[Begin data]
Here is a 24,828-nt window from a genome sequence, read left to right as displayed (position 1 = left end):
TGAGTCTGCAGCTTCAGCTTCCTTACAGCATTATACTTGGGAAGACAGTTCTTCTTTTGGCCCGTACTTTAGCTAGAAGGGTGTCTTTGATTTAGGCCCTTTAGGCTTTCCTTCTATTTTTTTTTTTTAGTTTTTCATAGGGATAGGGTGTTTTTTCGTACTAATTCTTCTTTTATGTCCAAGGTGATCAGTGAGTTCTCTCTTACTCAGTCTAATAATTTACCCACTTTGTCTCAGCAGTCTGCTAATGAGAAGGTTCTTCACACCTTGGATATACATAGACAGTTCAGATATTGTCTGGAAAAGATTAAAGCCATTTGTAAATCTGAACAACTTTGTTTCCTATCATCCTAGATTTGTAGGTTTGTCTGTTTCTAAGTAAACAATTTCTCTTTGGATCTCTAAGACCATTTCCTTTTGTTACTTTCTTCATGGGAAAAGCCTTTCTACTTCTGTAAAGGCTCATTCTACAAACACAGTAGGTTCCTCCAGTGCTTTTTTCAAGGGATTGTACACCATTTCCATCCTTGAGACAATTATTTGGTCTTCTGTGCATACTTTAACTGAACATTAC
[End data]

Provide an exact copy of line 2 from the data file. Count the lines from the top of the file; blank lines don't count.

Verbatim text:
TGAGTCTGCAGCTTCAGCTTCCTTACAGCATTATACTTGGGAAGACAGTTCTTCTTTTGGCCCGTACTTTAGCTAGAAGGGTGTCTTTGATTTAGGCCCTTTAGGCTTTCCTTCTATTTTTTTTTTTTAGTTTTTCATAGGGATAGGGTGTTTTTTCGTACTAATTCTTCTTTTATGTCCAAGGTGATCAGTGAGTTCTCTCTTACTCAGTCTAATAATTTACCCACTTTGTCTCAGCAGTCTGCTAATGAGAAGGTTCTTCACACCTTGGATATACATAGACAGTTCAGATATTGTCTGGAAAAGATTAAAGCCATTTGTAAATCTGAACAACTTTGTTTCCTATCATCCTAGATTTGTAGGTTTGTCTGTTTCTAAGTAAACAATTTCTCTTTGGATCTCTAAGACCATTTCCTTTTGTTACTTTCTTCATGGGAAAAGCCTTTCTACTTCTGTAAAGGCTCATTCTACAAACACAGTAGGTTCCTCCAGTGCTTTTTTCAAGGGATTGTACACCATTTCCATCCTTGAGACAATTATTTGGTCTTCTGTGCATACTTTAACTGAACATTAC